Bring That Beat Back: How Sampling Built Hip-Hop

Univ. of Minnesota. Apr. 2020. 336p. ISBN 9781517906283. pap. $22.95. MUSIC
Music journalist and hip-hop enthusiast Patrin has plunged deep into this proud urban art form’s history, tracing its evolution from a DJ-driven party soundtrack to something like multimedia sound collage but with a beat. He orchestrates this development over four parts, each centered on a style-defining DJ: pioneer break beat spinner Grandmaster Flash, quirky sample master Prince Paul, West Coast g-funk star Dr. Dre, and crate-digging connoisseur and preservationist Madlib. Dozens of other players major and minor add to the noise, with nearly every noteworthy crew getting a shout. Meanwhile, several underlying modulations are revealed: Turntable skills are edged out by sampling technology, MCs demand more of the spotlight from DJs, and regional rivalries become beefs—sometimes exploding into violence, as witnessed in the East vs. West wars of the late 1990s. Patrin conveys the drama of successive generations of musicians all questing for new ways to tap into the thing that makes hip-hop’s language unique—moments sourced from music’s past that somehow point the way forward, expressing both nostalgia and renewal in equal measure.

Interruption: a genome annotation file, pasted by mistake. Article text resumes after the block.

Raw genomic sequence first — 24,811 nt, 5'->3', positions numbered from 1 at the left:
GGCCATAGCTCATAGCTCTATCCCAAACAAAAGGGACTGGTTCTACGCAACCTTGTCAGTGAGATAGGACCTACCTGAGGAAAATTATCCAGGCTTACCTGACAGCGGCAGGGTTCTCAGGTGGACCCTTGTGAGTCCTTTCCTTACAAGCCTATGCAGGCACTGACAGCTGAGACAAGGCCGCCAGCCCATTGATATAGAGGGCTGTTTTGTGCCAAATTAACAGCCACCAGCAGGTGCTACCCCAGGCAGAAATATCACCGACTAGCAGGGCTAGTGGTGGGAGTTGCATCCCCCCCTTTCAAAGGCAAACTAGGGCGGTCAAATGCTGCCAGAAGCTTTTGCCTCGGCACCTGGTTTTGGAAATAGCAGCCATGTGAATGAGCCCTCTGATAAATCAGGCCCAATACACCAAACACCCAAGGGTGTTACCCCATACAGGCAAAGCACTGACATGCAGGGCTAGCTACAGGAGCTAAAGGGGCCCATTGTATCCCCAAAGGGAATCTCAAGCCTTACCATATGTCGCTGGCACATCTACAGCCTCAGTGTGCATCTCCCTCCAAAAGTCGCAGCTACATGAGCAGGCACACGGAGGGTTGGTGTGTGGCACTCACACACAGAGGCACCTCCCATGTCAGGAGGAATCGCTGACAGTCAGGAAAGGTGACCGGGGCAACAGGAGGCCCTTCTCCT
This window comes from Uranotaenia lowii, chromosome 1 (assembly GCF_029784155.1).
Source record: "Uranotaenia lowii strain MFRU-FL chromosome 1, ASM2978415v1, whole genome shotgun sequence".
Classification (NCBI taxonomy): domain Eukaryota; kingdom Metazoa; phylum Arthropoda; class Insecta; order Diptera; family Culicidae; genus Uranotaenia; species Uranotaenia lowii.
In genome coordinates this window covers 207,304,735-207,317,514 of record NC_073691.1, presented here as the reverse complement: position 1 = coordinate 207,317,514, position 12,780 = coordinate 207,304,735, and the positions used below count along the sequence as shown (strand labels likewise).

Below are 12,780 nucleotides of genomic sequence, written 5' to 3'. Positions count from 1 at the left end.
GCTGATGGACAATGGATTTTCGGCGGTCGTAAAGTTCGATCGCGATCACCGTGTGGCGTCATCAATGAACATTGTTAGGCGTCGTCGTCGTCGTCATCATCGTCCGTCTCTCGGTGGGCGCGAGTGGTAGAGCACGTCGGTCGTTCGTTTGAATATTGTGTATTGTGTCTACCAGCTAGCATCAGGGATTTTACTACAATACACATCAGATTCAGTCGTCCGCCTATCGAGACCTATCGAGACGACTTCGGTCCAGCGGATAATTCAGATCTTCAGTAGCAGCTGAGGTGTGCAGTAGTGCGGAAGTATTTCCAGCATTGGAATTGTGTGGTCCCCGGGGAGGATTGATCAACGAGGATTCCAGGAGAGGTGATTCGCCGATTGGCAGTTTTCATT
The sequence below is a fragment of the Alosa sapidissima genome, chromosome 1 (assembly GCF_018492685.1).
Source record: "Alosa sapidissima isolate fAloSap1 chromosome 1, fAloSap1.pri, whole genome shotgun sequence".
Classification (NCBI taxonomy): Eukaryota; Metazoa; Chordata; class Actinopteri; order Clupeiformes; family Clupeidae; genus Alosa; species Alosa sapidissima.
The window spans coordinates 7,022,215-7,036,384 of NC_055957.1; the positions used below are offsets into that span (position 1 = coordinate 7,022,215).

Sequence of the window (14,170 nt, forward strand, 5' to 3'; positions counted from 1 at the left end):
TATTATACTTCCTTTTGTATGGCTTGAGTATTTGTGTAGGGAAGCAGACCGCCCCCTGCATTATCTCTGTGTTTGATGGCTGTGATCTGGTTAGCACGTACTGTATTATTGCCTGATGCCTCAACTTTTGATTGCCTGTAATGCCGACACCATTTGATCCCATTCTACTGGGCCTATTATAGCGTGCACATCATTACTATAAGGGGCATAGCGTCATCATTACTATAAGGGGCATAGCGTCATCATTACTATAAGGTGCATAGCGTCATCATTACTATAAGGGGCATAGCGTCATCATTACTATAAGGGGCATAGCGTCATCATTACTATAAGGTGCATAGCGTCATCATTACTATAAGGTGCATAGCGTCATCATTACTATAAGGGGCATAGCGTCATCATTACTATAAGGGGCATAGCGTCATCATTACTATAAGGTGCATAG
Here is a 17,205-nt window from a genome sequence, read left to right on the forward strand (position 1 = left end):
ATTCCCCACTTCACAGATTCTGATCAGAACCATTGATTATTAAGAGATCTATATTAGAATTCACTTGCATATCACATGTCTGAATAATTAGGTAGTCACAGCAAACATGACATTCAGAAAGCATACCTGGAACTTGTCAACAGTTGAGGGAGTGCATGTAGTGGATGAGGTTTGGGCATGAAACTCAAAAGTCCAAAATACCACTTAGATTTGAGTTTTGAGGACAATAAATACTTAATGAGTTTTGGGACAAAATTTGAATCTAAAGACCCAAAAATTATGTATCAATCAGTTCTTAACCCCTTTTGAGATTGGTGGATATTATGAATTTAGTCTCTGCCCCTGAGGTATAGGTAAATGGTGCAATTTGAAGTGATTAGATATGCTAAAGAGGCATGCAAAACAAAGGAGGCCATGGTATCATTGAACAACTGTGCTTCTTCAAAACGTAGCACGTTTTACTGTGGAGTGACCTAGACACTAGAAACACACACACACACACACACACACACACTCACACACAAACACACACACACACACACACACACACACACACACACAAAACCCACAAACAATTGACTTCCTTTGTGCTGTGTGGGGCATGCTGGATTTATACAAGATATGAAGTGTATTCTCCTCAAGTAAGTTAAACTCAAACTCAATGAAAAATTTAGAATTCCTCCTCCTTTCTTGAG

VERDICT Though occasionally dense with details, this work comprises meticulous discographic research and nuanced descriptions of songs evoking each artist’s raw creativity. Aficionados will rejoice.

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